Keep in mind that all the information and data to be included in the Market Situation Analysis should be based on cold, hard, verifiable facts. Hunches, speculations and guesses – no matter how much you claim that they are educated or provided by experts – should not make their way on the market situation analysis, unless you include a disclaimer stating that fact.

Remember that your management and marketing team – and other users – will be relying on the contents of your Market Situation Plan for their own decision-making. Giving them information that is wrong or unreliable will only lead to more problems.


Let us take a look at the items that should be included in the Market Situation Analysis section of your plan.

Analysis of the Current Product or Service

The first question to be answered is “what are the business’ products or services?” or, if applicable, “what are the product lines or service lines that the business currently offers?”

The points that you should touch on regarding your product include the following:

  • Description and details of your current products/services or product lines and service lines, whichever is applicable. Zero in on the product attributes, such as its main features and specifications.
  • The price point of your product relative to that of your competitors. What pricing strategy did you adopt? If you used different pricing in various distribution levels, such as having a different price for wholesale buyers, retail buyers, and distributors, you also have to evaluate these points. If you also offer discounts and incentives, you also have to talk about them.
  • The market share of your products or services. Think of the market as a pie; how much of that pie is occupied by your product or service? You should be able to make estimates of the market size so this will enable you to make estimates of growth rates in the future.
  • The promotional strategies for your products or services:
    • The advertising and sales promotion techniques you implement for your products. Do you rely on print and media, or do you also actively make use of online or internet advertising?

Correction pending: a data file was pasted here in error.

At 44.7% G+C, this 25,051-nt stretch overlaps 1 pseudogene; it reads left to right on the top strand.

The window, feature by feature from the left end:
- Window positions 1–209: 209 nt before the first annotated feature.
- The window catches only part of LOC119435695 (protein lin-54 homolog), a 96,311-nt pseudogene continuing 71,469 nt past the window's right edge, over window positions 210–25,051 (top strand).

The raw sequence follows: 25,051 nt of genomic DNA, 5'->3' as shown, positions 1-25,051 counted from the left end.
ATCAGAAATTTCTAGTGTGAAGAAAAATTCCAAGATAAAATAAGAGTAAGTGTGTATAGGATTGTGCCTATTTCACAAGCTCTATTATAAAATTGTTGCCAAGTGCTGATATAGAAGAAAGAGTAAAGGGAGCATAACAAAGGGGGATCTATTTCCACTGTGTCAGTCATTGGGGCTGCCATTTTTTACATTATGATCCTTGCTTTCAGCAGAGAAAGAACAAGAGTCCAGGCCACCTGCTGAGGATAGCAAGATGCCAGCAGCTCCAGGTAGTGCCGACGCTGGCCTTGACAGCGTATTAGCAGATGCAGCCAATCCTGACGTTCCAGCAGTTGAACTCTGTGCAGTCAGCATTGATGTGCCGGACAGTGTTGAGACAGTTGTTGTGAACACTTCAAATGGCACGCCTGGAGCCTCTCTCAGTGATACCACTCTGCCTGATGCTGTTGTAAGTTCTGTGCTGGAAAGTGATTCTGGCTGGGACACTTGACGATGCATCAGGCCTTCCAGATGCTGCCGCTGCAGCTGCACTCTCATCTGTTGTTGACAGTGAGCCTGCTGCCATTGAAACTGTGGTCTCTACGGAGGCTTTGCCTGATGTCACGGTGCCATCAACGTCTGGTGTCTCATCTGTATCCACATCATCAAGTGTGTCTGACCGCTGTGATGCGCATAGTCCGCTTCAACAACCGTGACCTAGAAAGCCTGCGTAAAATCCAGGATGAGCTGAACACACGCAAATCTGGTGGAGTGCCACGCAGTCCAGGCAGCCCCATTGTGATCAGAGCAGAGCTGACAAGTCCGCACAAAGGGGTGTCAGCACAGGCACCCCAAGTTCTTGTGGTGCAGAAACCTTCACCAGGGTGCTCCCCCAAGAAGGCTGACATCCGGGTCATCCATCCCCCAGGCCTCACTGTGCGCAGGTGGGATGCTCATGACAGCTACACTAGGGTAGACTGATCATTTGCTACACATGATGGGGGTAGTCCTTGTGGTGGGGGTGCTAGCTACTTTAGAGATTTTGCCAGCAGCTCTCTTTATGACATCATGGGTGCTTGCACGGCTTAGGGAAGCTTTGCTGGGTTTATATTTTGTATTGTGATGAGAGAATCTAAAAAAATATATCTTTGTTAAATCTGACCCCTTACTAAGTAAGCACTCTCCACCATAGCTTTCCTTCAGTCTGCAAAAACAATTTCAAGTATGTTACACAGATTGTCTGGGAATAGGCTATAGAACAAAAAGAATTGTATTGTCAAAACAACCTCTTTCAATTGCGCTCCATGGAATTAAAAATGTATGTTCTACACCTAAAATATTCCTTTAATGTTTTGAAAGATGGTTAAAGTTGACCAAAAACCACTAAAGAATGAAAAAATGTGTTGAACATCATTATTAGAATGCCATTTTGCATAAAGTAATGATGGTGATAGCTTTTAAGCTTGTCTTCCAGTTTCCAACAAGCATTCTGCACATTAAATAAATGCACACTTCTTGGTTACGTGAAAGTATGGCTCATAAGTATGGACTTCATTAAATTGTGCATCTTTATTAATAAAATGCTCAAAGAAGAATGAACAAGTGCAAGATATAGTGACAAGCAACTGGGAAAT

• The position of your product in the market. In short, how did you position your product in the marketplace? Is it the one having the highest quality? Is it the one with the best return on investment? Is it the one with the lowest price?
    • Differentiations of your product or service. How do you distinguish your product or service from other similar products or services in the market?
    • The personal selling and public relations that your company uses in order to increase public awareness of your product or services.
  • The places or sources where you purchase your products or, in case of a manufacturing concern, its raw materials. You should also include the alternative sources of these parts or components.
  • The places or outlets where your products are available for sale, or where your services may be sought. This is a detailed look at how the product is delivered to the market and to the end users, or how it is made accessible to them.
  • The support services that you currently offer to your distributors and end users. This covers the services that you provide before and during the sale. Do you also offer after-sales services? Then you should include that in your situational analysis as well.

What if the purpose of the market situation analysis is to launch a new product? Is there still a need to evaluate the current products? This will be up to your judgment. The most obvious answer would be NO, since you are launching a new product that is different from your current products.

However, if you can make a connection between your current products and the product that you will potentially launch, then you can touch on it briefly.

The same is true if you are still starting a business and there are currently no products or services being offered.

Analysis of the Current Target Market